Panelists were discussing Obama's West Point commencement address, in which he outlined his foreign policy vision. Host Chris Wallace asked Ingraham if she gleaned a sort of "Obama Doctrine" from the President's speech, but beyond acknowledging that Obama tapped into Americans' war-weariness, she panned it.
“The idea that the president goes to West Point and says 'Look, we’ve never been stronger relative to the rest of the world' -- I’m sorry, that doesn’t even pass the straight-face test,” Ingraham said. “Just on an economic front, forget our declining influence across the globe. So I thought it was a very odd speech and it was not well received, and that didn't surprise me at all given its tenor and its tone."
Washington Post associate editor Bob Woodward said Obama shouldn't have bothered outlining a foreign policy vision, since "talk" wouldn't solve any crises overseas.
“At the same time, there are two jobs the president has,” Woodward added. “And that is to protect the country, and to avoid unnecessary wars. And if you look at the record, you have to give Obama some credit. He’s protected the country and we have not had another war or unnecessary war.”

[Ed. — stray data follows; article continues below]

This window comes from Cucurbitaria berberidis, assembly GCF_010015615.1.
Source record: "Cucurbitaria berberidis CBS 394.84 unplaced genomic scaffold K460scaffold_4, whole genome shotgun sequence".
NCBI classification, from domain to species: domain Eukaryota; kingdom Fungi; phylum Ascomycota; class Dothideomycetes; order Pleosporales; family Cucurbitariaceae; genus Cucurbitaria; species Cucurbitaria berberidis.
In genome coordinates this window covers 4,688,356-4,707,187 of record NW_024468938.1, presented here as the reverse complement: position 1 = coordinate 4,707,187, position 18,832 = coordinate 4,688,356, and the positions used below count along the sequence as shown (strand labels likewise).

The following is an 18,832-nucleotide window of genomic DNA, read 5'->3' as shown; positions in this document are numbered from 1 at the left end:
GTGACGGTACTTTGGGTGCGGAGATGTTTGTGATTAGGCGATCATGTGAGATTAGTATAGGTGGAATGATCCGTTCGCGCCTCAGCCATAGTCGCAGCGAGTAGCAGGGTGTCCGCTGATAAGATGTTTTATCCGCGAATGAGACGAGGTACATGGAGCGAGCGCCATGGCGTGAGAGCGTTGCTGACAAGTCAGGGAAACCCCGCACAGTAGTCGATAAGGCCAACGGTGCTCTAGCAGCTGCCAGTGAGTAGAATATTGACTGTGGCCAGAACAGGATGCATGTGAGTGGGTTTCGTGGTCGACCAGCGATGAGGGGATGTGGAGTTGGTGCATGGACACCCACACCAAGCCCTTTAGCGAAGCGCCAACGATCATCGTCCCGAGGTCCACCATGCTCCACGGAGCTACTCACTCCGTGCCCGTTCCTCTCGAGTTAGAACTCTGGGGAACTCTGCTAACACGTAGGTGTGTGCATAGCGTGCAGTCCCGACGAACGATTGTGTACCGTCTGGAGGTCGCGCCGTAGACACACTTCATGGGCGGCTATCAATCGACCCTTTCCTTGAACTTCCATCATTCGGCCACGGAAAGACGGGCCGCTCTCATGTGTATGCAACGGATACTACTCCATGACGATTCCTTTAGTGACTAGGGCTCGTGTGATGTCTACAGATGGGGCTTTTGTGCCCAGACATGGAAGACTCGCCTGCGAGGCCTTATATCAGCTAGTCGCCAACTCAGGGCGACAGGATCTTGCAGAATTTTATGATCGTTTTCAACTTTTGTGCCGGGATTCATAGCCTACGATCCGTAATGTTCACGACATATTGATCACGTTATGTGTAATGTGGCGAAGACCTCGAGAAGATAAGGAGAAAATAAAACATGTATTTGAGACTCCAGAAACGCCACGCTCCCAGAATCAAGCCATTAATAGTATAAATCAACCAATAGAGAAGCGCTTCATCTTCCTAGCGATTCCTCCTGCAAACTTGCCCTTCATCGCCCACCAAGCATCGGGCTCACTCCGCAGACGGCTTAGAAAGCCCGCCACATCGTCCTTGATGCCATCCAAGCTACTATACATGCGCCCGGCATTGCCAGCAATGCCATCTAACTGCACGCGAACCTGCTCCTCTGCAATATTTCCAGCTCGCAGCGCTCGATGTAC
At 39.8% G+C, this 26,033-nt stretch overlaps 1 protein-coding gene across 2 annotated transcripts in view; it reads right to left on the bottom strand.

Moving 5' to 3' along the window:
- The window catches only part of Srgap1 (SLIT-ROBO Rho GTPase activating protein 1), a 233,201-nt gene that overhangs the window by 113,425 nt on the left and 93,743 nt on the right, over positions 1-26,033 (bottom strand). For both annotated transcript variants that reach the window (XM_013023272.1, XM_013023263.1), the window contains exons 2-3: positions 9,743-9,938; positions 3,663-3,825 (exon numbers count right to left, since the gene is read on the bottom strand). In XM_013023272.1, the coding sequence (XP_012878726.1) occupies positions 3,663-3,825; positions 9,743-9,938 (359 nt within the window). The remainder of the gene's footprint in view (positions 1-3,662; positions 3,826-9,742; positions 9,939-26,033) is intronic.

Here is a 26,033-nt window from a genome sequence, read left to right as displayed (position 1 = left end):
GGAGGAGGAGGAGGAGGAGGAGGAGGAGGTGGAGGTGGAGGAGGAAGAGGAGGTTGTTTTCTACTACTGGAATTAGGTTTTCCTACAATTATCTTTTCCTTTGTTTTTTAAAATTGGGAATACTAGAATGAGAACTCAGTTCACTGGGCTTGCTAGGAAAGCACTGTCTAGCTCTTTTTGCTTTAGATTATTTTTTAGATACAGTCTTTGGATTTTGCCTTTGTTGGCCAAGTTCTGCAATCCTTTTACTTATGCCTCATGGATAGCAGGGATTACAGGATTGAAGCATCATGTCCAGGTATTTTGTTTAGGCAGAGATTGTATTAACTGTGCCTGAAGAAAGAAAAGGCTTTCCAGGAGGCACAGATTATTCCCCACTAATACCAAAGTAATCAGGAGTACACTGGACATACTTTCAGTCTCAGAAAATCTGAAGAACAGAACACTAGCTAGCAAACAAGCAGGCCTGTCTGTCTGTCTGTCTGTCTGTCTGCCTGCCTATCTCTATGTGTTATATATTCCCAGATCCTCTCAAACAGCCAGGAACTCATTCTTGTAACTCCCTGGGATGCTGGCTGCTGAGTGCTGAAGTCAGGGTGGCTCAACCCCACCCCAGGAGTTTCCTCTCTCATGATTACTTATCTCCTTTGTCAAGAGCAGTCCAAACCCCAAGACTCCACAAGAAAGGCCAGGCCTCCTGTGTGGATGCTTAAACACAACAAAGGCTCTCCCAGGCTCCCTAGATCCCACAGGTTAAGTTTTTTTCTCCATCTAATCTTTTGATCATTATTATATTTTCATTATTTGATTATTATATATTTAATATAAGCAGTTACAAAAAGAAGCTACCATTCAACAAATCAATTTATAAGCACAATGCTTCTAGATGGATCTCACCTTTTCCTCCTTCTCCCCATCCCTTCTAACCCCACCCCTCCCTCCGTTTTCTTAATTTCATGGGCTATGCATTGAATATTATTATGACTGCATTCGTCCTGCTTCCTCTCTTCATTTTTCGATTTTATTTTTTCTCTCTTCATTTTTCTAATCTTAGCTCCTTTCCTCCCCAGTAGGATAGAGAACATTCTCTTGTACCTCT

That's when Ingraham worked Benghazi into the conversation.
"We didn't protect the Benghazi diplomatic mission on 9/11/12. We kind of failed on that regard, don't you think, Bob?" she said. "That is the country."
"Well, you are underscoring my point that this will never go away, at least with you," Woodward said, drawing laughter from the panelists.
"I actually don't think it's funny when an ambassador is murdered," Ingraham replied.
Watch below, via Raw Story:
Correction: This post has been updated to reflect that Bob Woodward is an associate editor at the Washington Post.